- British pound rose on reports that Boris Johnson was in the Intensive Care Unit (ICU)
- The pound rose even as the number of Coronavirus cases increased and Debenhams went into administration.
- The pound rose after Andrew Bailey, BOE Governor, ruled out printing of money
The British pound rose against the euro and the US dollar as the market ignored news that Boris Johnson’s health was deteriorating. The prime minister, who was diagnosed with Coronavirus two weeks ago, is in an intensive care unit of a London hospital.
While he is alert, government business is being carried out by Dominic Raab, the Foreign Secretary. The British pound index, which measures the strength of the pound against other currencies rose by more than 1%.
More bad news from the UK
The pound rose in a day that the UK received significant bad news. The number of Coronavirus cases continued to rise. According to World of Meters, the UK has confirmed more than 53k cases and more than 5,000 deaths. The number of infections is rising, albeit at a slower rate.
Meanwhile, more UK companies are getting into trouble. Yesterday, Debenhams, the famed retailer, announced that it would move into administration. The company, which has more than 22,000 employees said that it hoped that the action would help it remain afloat. This announcement came a week after BrightHouse and Carluccio’s moved into administration.
Experts believe that many retailers will be forced to go out of business unless the government intervenes. This is because while most of them are not doing any business, they are continuing to accrue costs like insurance and rent. In fact, some retailers like JD Sports, Primark, and Burger King have said that they won’t pay rent. If the cycle continues, it could affect the banking sector, and possibly lead to a bigger financial crisis.
Why the British pound is rising
The reason why the British pound is rising is that Andrew Bailey has committed not to print money to support the economy. Andrew is the new Bank of England governor.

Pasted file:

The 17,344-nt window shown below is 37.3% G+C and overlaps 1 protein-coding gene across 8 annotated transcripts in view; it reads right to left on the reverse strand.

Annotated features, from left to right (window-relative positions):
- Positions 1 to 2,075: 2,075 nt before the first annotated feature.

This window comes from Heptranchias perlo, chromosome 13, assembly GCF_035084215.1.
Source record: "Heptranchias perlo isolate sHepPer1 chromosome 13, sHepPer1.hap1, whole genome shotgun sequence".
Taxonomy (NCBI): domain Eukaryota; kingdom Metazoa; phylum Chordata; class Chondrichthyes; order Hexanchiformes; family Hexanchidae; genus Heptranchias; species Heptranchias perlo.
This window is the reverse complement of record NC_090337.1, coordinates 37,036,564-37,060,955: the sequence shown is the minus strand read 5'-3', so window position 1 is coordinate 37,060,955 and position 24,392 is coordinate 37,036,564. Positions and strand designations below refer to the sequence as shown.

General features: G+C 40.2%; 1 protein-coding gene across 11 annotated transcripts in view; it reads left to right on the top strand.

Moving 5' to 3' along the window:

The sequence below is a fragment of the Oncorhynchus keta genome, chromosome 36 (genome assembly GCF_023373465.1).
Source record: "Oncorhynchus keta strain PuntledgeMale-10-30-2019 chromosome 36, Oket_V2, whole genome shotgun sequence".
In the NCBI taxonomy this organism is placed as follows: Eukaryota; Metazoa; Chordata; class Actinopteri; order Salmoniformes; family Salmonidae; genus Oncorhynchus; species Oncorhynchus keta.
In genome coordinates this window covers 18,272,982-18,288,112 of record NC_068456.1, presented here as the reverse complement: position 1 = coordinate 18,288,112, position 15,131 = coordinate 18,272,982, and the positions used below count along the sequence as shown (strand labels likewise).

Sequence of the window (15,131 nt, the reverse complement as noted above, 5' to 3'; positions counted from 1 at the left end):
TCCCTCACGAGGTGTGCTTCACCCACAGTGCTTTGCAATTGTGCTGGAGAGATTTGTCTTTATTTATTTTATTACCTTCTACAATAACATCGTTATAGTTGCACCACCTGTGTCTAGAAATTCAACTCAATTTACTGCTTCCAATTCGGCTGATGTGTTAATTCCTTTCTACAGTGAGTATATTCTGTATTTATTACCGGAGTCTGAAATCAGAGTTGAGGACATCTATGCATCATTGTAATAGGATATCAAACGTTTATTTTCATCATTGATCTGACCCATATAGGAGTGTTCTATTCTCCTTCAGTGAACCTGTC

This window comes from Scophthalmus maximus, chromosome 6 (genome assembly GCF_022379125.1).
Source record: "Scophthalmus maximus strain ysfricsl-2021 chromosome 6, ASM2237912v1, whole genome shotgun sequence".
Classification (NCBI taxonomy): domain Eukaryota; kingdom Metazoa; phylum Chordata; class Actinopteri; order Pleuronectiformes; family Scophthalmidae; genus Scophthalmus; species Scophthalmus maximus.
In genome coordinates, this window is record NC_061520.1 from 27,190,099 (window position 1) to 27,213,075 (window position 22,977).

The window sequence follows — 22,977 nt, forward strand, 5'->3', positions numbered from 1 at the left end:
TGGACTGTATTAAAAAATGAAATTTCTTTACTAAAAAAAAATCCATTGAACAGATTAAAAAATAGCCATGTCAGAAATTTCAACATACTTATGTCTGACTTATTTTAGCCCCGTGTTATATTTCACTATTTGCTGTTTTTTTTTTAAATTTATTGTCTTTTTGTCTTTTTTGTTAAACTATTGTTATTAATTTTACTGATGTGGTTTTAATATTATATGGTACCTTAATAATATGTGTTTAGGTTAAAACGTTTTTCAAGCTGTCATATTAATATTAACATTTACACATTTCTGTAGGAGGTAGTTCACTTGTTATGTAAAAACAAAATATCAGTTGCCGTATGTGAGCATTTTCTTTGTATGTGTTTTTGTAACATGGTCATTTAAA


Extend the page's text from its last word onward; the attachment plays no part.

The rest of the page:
In an opinion piece in the Financial Times yesterday, the governor said that it would not be beneficial for the bank to print money. He argued that this would increase inflation, which would go against the mandate in which the central bank was created. He said:
“Some MPC actions result in the creation of central bank reserves. These reserves are not being created with the aim of paying for the government deficit, as under monetary financing. They are a consequence of independent central bank policy actions to deliver monetary and financial stability.“
A number of central banks, including the Federal Reserve, have been criticised for printing money to support the economy. Two weeks ago, the Fed launched its open-ended QE program. The new program has seen the bank expand its balance sheet by more than $2 trillion. In contrast, the central bank increased its balance sheet by just above $4 trillion in the past financial crisis.
Some quarters in British press and academia criticized this position. The Financial Times dedicated its editorial page arguing that printing money was a valid reason for the bank to print money. The paper argued that while printing money would stir inflation, the bank had tools to lower it. They said:
“If trends restraining inflation go into reverse, central bankers have tools to combat rising prices. They can achieve this by raising interest rates or unwinding QE.“
This thinking was supported by Sir Charles Bean, of the London School of Economics, who argued that printing of money would help prevent large-scale unemployment. He also argued that the plan would not lead to significant inflation since the BOE, unlike the Bank of Zimbabwe, is an independent organization.
Lord King, the former BOE governor, also supported printing of money. He said that that the problem with inflation would happen if the government determined the amount of money to be printed and how it should be used.
By Crispus Nyaga